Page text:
Rev. VanBaren is a minister emeritus in the Protestant Reformed Churches.
Religion and Politics
Cal Thomas, syndicated columnist for the Los Angeles Times, often writes on the subject of politics and religion. In the Grand Rapids Press, April 19, 2000, he addresses the question under the heading, “Falwell should keep pulpit out of politics.” He makes some interesting and true remarks.
At a news conference last week in Washington and on his “People of Faith 2000” Web page, Falwell announced a drive to register 10 million new voters in order to impose a moral code through government which most citizens, comfortable in their materialism, are not willing to impose on themselves.
Falwell will not register 10 million new voters who will vote as he wishes because there aren’t that many unregistered. People who still believe the solution to moral decline lies in Washington registered to vote in the ’80s and found that, even in the idealized Reagan era, not much changed. In fact, with the exception of a slight decline in abortions (due not to legislation but to the establishment of thousands of centers to help women with unplanned pregnancies), things have gotten worse. Many church members are following the ways of the world, divorcing and consuming pornography in increasing numbers, according to several surveys.
On his Web page, Falwell claims that “people of faith are persona non grata in the American political process.” No, they’re not. They just shouldn’t expect to constantly run the Republican Party to which his wing of the church has attached itself.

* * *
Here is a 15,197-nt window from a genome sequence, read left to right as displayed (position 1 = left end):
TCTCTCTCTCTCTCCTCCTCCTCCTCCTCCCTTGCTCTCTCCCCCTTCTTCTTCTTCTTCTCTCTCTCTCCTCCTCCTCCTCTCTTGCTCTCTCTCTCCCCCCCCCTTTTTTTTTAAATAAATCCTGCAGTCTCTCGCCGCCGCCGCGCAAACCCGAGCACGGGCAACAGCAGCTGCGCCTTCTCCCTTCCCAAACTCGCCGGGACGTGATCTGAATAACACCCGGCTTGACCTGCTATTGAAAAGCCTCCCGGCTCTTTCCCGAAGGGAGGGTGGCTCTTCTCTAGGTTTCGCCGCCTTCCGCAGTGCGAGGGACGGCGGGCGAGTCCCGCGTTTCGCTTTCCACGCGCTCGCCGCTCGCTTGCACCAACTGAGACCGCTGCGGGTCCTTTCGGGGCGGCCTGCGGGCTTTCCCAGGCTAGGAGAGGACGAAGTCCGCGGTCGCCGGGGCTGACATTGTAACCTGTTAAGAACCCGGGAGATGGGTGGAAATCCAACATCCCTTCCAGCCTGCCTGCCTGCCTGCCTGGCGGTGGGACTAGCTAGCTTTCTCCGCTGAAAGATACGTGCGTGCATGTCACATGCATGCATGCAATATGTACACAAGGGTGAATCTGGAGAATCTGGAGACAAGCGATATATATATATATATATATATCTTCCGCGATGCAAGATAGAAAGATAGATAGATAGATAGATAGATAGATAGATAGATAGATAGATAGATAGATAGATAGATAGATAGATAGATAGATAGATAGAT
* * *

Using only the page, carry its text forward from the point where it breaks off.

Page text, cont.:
The lower kingdom (politics) is about compromise. The higher kingdom (The Gospel) is about no compromise. Falwell is trying to apply the principles of the higher kingdom to the lower one. Such attempts are futile.
Thomas continues by pointing out that the situation for the Christian today is as Christ Himself declared:
Falwell says he resents Christians being treated as “second-class citizens.” But that is precisely what Jesus told His true followers they could expect. He said, “If they hated me, they’ll hate you,” and “if they persecuted me, they will persecute you,” and “a servant is not greater than His master.” If such people are truly living godly lives, they should expect to be persecuted. They are not commanded to form a political movement to stop it. They should instead increase their godly behavior….
“People of Faith 2000” will raise some money and make noise, but it will change little. The message of Easter can change everything.
Judas on Trial
What if Judas were tried today for his betrayal of the Christ? The Greeley (CO) Tribune reports such a mock trial which took place at St. Peter’s Catholic Church in Greeley:
For a Bible study group at St. Peter’s Catholic Church, even 2,000 years doesn’t exceed the statute of limitations for a crime.
The group put Judas Iscariot on trial Friday night—and in the process changed the way church members perceive the disciple who betrayed Jesus.
In their play, “The Trial of Judas Iscariot,” the group charged Judas with three crimes: crimes against humanity, conspiracy to commit murder and the murder of Jesus of Nazareth.
Complete with opening and closing statements, sworn testimony and objections, the mock trial asked a jury of audience members to determine the guilt or innocence of Christianity’s most famous betrayer.